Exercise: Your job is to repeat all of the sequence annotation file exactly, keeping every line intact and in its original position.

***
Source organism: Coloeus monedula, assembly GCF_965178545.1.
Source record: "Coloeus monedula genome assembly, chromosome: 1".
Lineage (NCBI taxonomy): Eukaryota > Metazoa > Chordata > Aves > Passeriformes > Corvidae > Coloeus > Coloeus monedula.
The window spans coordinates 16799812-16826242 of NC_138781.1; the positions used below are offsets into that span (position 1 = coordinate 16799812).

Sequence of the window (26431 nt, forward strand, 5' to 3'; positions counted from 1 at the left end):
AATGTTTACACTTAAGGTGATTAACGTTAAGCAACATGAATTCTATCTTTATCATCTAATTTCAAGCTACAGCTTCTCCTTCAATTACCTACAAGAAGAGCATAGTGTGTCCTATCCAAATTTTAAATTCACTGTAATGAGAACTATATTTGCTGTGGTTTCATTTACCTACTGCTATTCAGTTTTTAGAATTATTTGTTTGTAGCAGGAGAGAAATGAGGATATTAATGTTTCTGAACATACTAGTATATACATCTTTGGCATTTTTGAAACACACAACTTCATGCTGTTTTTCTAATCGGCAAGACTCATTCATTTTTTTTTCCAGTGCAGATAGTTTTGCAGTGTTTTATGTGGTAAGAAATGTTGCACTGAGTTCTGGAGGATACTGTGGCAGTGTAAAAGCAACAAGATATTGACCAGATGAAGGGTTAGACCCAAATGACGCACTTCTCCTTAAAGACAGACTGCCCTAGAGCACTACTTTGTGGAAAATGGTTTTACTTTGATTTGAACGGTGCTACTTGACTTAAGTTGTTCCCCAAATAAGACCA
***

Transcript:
Source organism: Coloeus monedula, assembly GCF_965178545.1.
Source record: "Coloeus monedula genome assembly, chromosome: 1".
Lineage (NCBI taxonomy): Eukaryota > Metazoa > Chordata > Aves > Passeriformes > Corvidae > Coloeus > Coloeus monedula.
The window spans coordinates 16799812-16826242 of NC_138781.1; the positions used below are offsets into that span (position 1 = coordinate 16799812).

Sequence of the window (26431 nt, forward strand, 5' to 3'; positions counted from 1 at the left end):
AATGTTTACACTTAAGGTGATTAACGTTAAGCAACATGAATTCTATCTTTATCATCTAATTTCAAGCTACAGCTTCTCCTTCAATTACCTACAAGAAGAGCATAGTGTGTCCTATCCAAATTTTAAATTCACTGTAATGAGAACTATATTTGCTGTGGTTTCATTTACCTACTGCTATTCAGTTTTTAGAATTATTTGTTTGTAGCAGGAGAGAAATGAGGATATTAATGTTTCTGAACATACTAGTATATACATCTTTGGCATTTTTGAAACACACAACTTCATGCTGTTTTTCTAATCGGCAAGACTCATTCATTTTTTTTTCCAGTGCAGATAGTTTTGCAGTGTTTTATGTGGTAAGAAATGTTGCACTGAGTTCTGGAGGATACTGTGGCAGTGTAAAAGCAACAAGATATTGACCAGATGAAGGGTTAGACCCAAATGACGCACTTCTCCTTAAAGACAGACTGCCCTAGAGCACTACTTTGTGGAAAATGGTTTTACTTTGATTTGAACGGTGCTACTTGACTTAAGTTGTTCCCCAAATAAGACCA